Did you ever wear angel wings constructed out of wire coat hangers and tinsel? Or was it a shepherd’s costume that involved the most discreetly patterned bathrobe in the house, a pillowcase, and some rope?
The costumes may have gotten a bit fancier over the years — or disappeared entirely — but many churches throughout the city are still putting on some sort of a pageant, musical or another program this Christmas season.
“It’s fun!” said the Rev. Erica Harley, pastor of Vance Memorial Presbyterian Church, as to one reason why many churches engage in a bit of hoopla for the holidays.
The other reason is pure spirituality, she added.
“Christmas and Easter — it’s a big deal. It really points us to the foundations of our faith,” Harley said. “In Christianity, we talk about the mystery of faith — ‘Christ has died. Christ is risen. Christ will come again’ — but, Christ was also born.”
SETTING THE SCENE
At Vance, festivities will take two special forms this year.
In one, congregants will stage a silent, living Nativity just outside their church building for the second year in a row.
“I’ve only been here about a year and a half,” Harley noted of how the event came about. “Ever since I came, I’ve been hearing everyone saying, ‘We have this great location. Everyone in town knows where Vance is, but we never take advantage of it.’ ”
Realizing the Festival of Lights at Oglebay Park often leads to traffic stoppages at their location on the corner of Bethany Pike and National Road — particularly on weekend nights — Harley said church members decided in 2018 to begin serving coffee and cocoa to festival-goers. The Nativity was a way of adding some, “We are a church …” to it.
The event will feature area residents costumed as central figures in the story of Jesus’s birth — such as Mary, Joseph and the wise men. There will also be live animals to complete the scene, Harley said, noting that actors will be seriously bundled up under their biblical-style robes.
“We’re praying for warm weather and no rain,” she joked, noting that not everyone viewing the scene is in a car.
“People from the neighborhood walked down to see it last year,” she said.
This year, the Nativity will take place from 5:30 to 8 p.m. on Dec. 14 and 21.
DO I HEAR ANGELS?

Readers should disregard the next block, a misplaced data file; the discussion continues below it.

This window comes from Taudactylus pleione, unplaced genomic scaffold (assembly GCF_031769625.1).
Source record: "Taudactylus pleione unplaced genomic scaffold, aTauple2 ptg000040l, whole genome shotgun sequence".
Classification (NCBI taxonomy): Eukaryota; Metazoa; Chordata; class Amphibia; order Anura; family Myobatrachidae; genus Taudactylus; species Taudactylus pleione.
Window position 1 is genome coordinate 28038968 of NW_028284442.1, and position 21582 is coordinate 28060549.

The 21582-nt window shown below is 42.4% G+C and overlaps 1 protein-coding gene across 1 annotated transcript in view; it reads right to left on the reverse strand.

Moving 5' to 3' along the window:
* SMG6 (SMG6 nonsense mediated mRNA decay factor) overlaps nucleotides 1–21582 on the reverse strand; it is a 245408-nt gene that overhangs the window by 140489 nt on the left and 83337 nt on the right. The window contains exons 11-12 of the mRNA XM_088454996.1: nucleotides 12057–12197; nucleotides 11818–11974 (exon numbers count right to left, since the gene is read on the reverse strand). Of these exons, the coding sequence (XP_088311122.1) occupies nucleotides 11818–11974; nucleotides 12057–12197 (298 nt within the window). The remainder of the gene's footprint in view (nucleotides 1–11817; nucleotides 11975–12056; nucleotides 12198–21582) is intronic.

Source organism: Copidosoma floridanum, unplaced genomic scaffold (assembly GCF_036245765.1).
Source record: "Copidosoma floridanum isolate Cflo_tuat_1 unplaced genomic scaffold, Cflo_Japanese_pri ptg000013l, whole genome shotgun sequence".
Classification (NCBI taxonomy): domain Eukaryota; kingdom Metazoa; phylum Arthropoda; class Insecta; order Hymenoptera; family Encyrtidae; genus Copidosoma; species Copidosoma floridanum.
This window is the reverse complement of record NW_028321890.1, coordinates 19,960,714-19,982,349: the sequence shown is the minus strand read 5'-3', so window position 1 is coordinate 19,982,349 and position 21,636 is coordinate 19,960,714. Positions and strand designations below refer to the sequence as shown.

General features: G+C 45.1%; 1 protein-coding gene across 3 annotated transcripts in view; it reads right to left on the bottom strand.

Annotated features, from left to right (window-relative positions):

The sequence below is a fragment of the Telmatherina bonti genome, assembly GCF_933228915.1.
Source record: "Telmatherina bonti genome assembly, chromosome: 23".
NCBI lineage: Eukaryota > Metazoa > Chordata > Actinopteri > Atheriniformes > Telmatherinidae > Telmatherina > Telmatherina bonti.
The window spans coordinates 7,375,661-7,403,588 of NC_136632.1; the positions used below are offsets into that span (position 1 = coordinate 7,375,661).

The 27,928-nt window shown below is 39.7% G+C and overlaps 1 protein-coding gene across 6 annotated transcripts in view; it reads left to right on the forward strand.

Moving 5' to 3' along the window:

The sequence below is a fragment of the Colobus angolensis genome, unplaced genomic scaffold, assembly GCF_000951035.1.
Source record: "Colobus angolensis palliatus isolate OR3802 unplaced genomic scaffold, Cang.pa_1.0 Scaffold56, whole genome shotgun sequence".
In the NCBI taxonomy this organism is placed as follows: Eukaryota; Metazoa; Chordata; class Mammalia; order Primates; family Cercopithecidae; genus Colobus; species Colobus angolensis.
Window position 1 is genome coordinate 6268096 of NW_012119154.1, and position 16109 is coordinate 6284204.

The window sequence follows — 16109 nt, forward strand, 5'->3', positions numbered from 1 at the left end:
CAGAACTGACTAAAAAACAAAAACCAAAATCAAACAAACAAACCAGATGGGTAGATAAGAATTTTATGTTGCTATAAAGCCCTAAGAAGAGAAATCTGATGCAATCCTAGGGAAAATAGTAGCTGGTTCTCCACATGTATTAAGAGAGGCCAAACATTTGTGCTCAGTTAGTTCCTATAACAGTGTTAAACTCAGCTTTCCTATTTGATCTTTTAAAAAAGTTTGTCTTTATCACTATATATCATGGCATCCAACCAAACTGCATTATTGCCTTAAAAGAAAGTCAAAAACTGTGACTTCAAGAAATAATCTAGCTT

Costumes or no, music is also being practiced all over the city as part of the Advent celebration. At First Baptist Church, children’s minister Cindy Frank recently ran about 20 youth ranging from age 2 to fifth grade through their last practice before a performance scheduled for 6 p.m. this Sunday.
With the pews empty, it was a great time to work out kinks of the sound system kind — and the juvenile kind.
“My bells are missing,” Frank said at one point, with a touch of panic in her voice. A small pack of pre-schoolers rushed over to “help,” trying to empty an entire box of percussion instruments before they were stopped, and the bells were located.
Once the kids had the bells in their own hands, and were jingling along to lyrics such as “the one true King” and “the promise turned to flesh,” they weren’t exactly eager to give them up. But, before the pre-schoolers exited the stage, Frank had all the bells back in her own hand.
She had clearly done this before. Some 20 times, in fact.
She grinned. “I used to direct my kids,” she laughed. “Now, I’ve got my kids’ kids in the program.”
The generational change isn’t the only one she’s seen. Recently, First Baptist has been doing children’s musicals for Christmas. That means scriptural and other readings instead of acting and costumes. And, track music with lyrics projected both on a large screen at the children’s backs (for the congregation) and at the far end of the church (so the kids can follow along if they forget a line.)
No matter how the program rolls out, Frank said a Christmas production always plays the same role. “It focuses on the joy and the true meaning of Christmas and focuses off presents and tree and the secular — although that is mentioned.”
Back at Vance Presbyterian, Pastor Harley said that is also true when the music is done on a grander scale — say with a 20-piece orchestra and West Liberty University’s Ryan Keeling as conductor. That what it will take for a production of the classic Handel’s Messiah that is in the works, very literally.
“Anyone is welcome to sing,” she said of opening the already 90-voice chorus to the community. She only asks that interested singers call the church in advance.
Anyone is also welcome to come to the event, scheduled for 3 p.m. Dec. 22. “It’s a free concert. It’s our gift to the community,” Harley said. “This music — it’s really inspirational stuff.”
• A long-time journalist, Nora Edinger also blogs at noraedinger.com and Facebook and writes books. Her Christian chick lit and faith-related non-fiction are available on Amazon. She lives in Wheeling, where she is part of a three-generation, two-species household.